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ADDRESS OF THE HOLY FATHER PAUL VI
TO THE BISHOPS FROM WALES
ON THEIR «AD LIMINA» VISIT

Wednesday, 7 September 1977
 

Venerable Brothers,

It indeed a pleasure for us to welcome you today on your Visit “ad limina Apostolorum” from the Church in Wales. We greet you as the Pastors entrusted by the Holy Spirit with the task of tending the flock in a region that has known great growth in Catholic life, though the Catholic presence is still small.

The country which you represent has a long and venerable Christian history, its origins stretching back even to the second century, as we are told by Tertullian and Origen. And how many illustrious names grace the pages of early Welsh ecclesiastical history: in addition to the flourishing monastic life of those times, we read of Saint David, Patron of Wales, Saint Asaph, Saint Teilo. To these we must add all those holy men and women whom we now know through the placenames commemorating ancient churches dedicated to them.

The Christian faith burned bright in Wales also in later, troubled times. Fidelity to the See of Peter is witnessed to by, among others, Saint Richard Gwyn and Saint David Lewis, members of the group of Forty Martyrs of England and Wales canonized by us six years ago.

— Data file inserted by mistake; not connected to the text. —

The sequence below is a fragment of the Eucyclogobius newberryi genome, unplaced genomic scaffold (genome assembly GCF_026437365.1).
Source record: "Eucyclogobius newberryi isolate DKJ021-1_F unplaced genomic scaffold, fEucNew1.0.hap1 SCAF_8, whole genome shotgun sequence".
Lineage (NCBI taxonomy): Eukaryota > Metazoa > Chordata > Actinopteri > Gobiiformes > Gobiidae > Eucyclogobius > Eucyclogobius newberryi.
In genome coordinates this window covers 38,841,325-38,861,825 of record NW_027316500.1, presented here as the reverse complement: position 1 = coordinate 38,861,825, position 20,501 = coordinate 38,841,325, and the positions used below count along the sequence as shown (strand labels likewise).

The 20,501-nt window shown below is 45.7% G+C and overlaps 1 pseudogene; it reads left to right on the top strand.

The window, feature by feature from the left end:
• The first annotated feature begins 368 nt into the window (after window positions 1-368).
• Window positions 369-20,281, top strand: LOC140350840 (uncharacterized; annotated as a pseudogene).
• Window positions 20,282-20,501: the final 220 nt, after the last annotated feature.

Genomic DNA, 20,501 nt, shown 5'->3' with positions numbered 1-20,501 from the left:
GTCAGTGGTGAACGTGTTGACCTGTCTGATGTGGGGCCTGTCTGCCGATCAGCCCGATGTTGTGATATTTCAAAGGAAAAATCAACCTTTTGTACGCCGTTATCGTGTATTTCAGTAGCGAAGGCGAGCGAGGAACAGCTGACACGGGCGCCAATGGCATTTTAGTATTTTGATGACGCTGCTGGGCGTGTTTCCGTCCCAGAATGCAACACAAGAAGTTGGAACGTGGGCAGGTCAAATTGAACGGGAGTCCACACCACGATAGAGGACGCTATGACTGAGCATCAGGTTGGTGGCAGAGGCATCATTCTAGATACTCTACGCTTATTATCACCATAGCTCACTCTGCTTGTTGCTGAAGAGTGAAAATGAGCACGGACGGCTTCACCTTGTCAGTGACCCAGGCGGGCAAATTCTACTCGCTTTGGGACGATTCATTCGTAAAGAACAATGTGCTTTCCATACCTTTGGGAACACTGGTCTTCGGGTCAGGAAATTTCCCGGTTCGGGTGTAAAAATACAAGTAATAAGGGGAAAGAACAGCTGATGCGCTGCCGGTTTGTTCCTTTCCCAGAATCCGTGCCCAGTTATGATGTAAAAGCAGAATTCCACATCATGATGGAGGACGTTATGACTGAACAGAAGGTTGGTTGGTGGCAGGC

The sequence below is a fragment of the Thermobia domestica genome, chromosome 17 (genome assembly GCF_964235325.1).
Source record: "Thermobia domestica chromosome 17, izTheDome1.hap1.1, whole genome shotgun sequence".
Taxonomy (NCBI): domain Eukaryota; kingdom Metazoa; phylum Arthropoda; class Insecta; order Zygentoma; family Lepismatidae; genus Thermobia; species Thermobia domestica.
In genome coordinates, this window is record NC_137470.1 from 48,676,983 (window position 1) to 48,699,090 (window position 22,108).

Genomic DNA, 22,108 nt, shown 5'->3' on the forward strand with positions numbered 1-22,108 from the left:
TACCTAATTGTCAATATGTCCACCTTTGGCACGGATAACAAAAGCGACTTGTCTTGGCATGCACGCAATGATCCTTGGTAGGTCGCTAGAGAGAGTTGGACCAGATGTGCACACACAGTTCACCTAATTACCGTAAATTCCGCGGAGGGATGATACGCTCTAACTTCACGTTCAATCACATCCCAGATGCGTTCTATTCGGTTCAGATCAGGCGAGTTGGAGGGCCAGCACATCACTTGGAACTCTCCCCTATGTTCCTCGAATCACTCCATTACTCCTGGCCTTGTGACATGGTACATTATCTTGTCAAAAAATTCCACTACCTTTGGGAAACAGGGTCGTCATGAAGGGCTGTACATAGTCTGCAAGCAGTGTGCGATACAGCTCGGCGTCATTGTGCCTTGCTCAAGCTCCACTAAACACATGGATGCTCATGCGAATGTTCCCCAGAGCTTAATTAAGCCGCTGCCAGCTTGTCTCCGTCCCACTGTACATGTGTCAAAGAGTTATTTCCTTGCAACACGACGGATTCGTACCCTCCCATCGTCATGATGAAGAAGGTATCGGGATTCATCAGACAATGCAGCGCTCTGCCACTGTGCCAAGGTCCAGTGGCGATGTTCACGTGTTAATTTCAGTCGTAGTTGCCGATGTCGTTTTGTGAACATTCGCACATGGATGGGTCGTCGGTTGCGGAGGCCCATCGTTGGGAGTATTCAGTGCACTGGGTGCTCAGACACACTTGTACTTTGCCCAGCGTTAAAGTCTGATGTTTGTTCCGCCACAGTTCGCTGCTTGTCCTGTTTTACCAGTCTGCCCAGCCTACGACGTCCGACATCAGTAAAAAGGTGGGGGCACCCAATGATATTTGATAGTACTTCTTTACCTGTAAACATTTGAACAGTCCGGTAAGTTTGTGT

The Welsh presence in Rome is not something transient; so many priests have been trained in this City for service in Wales, a training which they received at the English and Welsh College -a monument to the continued links between the Principality of Wales and the See of Rome through four hundred years.

We are happy to know of the vitality of the Church in your land at the present time: the trusting relationships between clergy and faithful; the progress in Catholic education; the recent increase in vocations to the priesthood; the growth of prayer-groups. All these things are evidence of a lively faith.

In addition, we are pleased that one of the fruits of the Second Vatican Council has been the fact that the ancient and noble Welsh language is now used in the liturgy, and we express the hope that this wil1 steadily become more widely possible.

Wales is a land famed for song. May the hearts of those whom you serve be ever filled with hymns of praise to God; may the Catholics of Wales be examples of upright living, fervent faith and ardent hope. May the green valleys of your beautiful land be rendered ever more radiant by the lives of their inhabitants.

As we send to our beloved sons and daughters in Wales the assurance of a special place in our prayers, to them and to yourselves, Venerable Brothers, we cordially impart our Apostolic Blessing.

                         



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